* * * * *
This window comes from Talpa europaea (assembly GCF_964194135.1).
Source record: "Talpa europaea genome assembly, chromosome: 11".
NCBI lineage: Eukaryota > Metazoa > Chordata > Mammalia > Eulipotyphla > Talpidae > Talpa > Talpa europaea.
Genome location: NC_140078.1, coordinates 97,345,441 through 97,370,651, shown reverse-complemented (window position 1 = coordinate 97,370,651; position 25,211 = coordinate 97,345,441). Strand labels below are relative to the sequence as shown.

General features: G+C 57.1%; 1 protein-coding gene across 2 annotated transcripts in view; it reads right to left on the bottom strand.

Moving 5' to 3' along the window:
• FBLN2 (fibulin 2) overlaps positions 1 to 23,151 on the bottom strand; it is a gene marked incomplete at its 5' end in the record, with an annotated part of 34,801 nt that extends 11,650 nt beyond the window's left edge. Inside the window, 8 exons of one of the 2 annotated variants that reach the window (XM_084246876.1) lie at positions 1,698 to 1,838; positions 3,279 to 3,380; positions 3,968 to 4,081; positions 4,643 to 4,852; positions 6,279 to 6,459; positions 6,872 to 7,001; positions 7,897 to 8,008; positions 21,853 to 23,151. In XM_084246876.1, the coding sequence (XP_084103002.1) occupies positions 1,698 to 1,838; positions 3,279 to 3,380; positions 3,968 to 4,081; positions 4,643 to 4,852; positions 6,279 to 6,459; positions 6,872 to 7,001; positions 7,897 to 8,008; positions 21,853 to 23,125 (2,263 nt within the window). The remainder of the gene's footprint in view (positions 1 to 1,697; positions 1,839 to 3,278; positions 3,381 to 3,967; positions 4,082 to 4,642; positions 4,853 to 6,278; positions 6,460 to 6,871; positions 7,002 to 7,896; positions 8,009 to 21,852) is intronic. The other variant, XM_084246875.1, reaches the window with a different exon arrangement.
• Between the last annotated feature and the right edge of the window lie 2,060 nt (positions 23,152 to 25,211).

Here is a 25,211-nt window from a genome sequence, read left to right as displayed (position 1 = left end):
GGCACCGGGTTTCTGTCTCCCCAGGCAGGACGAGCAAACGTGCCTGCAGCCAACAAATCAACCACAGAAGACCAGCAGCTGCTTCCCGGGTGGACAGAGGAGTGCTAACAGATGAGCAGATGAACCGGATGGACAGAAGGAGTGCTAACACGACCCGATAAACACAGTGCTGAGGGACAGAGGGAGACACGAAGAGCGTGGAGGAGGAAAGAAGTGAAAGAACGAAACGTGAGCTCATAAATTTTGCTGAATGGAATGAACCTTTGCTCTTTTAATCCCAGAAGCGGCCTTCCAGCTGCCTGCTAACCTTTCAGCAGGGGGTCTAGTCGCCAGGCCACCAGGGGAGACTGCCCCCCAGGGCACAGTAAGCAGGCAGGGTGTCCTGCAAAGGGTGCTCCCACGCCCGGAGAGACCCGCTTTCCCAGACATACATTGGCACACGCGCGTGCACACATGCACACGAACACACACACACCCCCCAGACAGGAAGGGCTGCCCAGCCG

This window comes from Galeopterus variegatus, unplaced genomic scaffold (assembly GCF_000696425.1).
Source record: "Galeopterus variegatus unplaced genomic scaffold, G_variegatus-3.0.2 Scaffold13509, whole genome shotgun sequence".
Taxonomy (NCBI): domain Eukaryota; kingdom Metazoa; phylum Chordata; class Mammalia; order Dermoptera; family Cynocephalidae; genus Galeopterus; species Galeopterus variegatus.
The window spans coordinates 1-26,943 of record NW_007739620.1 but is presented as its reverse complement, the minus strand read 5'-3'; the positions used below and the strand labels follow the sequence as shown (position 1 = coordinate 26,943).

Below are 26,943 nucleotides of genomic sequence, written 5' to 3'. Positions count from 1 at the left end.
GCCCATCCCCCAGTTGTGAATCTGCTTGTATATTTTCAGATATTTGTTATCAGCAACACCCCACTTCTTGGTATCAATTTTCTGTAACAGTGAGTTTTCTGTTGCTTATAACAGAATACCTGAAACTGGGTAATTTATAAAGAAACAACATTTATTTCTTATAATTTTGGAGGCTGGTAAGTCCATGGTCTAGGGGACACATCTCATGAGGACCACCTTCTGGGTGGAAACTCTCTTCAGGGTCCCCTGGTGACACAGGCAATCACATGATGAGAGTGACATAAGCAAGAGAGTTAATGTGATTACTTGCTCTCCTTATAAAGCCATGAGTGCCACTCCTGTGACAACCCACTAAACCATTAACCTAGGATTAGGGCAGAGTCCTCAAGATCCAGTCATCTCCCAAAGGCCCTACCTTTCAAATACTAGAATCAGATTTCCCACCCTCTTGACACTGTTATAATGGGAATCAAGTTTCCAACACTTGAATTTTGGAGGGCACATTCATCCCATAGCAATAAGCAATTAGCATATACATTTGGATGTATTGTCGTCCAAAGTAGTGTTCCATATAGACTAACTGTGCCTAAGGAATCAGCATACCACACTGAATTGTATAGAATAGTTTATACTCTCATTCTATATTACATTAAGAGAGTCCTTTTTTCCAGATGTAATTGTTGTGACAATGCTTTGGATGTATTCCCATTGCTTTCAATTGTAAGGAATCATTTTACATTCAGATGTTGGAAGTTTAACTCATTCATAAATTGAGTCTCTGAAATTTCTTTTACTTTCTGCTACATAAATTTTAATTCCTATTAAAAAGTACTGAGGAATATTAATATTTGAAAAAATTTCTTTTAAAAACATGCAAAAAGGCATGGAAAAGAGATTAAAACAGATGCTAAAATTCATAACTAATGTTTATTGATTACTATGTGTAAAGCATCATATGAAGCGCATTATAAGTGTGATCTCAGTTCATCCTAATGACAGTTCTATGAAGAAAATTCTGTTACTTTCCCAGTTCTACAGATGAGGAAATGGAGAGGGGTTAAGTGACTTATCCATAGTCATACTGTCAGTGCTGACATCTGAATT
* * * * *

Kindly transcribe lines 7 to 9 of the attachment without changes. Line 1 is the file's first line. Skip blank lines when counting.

• FBLN2 (fibulin 2) overlaps positions 1 to 23,151 on the bottom strand; it is a gene marked incomplete at its 5' end in the record, with an annotated part of 34,801 nt that extends 11,650 nt beyond the window's left edge. Inside the window, 8 exons of one of the 2 annotated variants that reach the window (XM_084246876.1) lie at positions 1,698 to 1,838; positions 3,279 to 3,380; positions 3,968 to 4,081; positions 4,643 to 4,852; positions 6,279 to 6,459; positions 6,872 to 7,001; positions 7,897 to 8,008; positions 21,853 to 23,151. In XM_084246876.1, the coding sequence (XP_084103002.1) occupies positions 1,698 to 1,838; positions 3,279 to 3,380; positions 3,968 to 4,081; positions 4,643 to 4,852; positions 6,279 to 6,459; positions 6,872 to 7,001; positions 7,897 to 8,008; positions 21,853 to 23,125 (2,263 nt within the window). The remainder of the gene's footprint in view (positions 1 to 1,697; positions 1,839 to 3,278; positions 3,381 to 3,967; positions 4,082 to 4,642; positions 4,853 to 6,278; positions 6,460 to 6,871; positions 7,002 to 7,896; positions 8,009 to 21,852) is intronic. The other variant, XM_084246875.1, reaches the window with a different exon arrangement.
• Between the last annotated feature and the right edge of the window lie 2,060 nt (positions 23,152 to 25,211).

Here is a 25,211-nt window from a genome sequence, read left to right as displayed (position 1 = left end):